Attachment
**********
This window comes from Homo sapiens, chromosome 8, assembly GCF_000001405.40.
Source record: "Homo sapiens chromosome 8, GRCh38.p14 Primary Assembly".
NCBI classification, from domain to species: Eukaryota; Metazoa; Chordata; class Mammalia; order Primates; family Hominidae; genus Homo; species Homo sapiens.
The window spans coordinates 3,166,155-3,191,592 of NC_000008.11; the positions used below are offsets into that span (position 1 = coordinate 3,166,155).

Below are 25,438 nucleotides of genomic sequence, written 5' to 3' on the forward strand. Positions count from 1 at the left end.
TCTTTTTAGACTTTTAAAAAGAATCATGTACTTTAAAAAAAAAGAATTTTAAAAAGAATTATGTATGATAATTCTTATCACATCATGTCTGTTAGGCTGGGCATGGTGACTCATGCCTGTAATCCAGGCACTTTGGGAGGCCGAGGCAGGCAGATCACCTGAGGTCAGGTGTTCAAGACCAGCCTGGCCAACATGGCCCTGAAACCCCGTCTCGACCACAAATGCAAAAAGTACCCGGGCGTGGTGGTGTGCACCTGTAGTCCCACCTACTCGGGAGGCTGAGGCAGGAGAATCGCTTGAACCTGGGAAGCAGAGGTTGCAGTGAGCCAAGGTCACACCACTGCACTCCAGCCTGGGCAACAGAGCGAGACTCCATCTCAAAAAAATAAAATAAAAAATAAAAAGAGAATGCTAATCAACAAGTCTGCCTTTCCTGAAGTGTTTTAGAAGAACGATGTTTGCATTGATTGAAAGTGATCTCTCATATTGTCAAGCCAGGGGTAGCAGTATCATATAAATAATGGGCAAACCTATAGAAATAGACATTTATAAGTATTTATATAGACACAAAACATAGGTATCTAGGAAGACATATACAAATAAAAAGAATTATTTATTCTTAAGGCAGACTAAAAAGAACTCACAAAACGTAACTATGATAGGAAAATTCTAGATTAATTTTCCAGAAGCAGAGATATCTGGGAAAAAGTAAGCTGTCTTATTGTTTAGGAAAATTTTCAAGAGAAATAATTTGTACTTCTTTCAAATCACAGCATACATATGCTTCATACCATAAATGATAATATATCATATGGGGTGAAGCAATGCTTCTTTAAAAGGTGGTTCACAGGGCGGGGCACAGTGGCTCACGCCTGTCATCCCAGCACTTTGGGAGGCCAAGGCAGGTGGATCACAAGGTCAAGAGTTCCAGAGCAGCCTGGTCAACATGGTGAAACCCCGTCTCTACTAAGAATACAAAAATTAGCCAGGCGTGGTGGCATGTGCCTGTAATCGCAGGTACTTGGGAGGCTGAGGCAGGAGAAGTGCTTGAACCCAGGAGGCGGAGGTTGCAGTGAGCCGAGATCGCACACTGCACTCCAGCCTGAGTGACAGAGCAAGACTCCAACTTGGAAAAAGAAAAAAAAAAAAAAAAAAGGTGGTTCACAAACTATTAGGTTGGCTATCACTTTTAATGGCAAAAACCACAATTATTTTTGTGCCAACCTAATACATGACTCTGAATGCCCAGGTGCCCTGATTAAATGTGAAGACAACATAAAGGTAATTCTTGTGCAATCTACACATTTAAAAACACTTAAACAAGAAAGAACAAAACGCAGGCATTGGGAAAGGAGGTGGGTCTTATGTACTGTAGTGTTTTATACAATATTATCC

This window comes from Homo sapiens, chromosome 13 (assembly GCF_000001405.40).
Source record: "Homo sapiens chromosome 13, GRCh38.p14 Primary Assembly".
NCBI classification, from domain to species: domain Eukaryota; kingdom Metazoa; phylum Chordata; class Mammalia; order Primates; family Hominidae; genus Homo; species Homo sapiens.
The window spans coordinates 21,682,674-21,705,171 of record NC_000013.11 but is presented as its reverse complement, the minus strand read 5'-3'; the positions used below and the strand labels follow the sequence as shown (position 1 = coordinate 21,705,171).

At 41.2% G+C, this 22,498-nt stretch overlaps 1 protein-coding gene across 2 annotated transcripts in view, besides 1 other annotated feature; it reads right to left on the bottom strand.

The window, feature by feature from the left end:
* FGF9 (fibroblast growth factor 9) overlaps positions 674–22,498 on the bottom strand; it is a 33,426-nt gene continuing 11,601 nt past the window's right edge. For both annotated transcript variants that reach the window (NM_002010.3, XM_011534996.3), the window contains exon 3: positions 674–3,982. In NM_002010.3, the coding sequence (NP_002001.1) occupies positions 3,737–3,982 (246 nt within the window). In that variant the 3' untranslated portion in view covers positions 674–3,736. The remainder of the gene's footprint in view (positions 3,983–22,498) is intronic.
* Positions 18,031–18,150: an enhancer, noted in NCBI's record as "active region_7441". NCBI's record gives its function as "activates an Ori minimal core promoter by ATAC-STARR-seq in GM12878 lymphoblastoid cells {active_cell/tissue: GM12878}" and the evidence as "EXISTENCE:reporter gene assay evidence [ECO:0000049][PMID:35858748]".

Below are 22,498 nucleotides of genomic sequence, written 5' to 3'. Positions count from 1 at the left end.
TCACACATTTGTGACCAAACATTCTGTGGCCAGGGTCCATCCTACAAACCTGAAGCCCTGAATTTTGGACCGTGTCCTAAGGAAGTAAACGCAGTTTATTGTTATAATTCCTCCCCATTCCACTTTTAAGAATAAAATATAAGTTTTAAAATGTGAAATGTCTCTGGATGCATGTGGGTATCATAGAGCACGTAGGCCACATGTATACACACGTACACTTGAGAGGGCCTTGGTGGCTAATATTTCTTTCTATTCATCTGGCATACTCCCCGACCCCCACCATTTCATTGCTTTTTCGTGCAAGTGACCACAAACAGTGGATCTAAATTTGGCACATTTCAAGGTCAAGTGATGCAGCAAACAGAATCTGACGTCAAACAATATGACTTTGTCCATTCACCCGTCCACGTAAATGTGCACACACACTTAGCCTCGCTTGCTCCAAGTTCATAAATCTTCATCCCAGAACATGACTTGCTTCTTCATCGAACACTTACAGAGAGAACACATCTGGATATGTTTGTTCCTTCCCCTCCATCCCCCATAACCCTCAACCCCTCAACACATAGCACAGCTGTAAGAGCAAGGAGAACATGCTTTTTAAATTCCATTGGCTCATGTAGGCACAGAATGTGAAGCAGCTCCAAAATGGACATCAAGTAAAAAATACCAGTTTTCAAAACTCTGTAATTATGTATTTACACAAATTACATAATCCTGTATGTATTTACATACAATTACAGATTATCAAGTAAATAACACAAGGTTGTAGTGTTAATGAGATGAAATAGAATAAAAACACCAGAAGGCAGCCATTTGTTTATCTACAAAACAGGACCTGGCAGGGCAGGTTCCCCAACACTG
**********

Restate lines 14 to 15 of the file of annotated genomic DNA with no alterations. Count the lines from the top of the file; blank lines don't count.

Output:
* Positions 18,031–18,150: an enhancer, noted in NCBI's record as "active region_7441". NCBI's record gives its function as "activates an Ori minimal core promoter by ATAC-STARR-seq in GM12878 lymphoblastoid cells {active_cell/tissue: GM12878}" and the evidence as "EXISTENCE:reporter gene assay evidence [ECO:0000049][PMID:35858748]".

Below are 22,498 nucleotides of genomic sequence, written 5' to 3'. Positions count from 1 at the left end.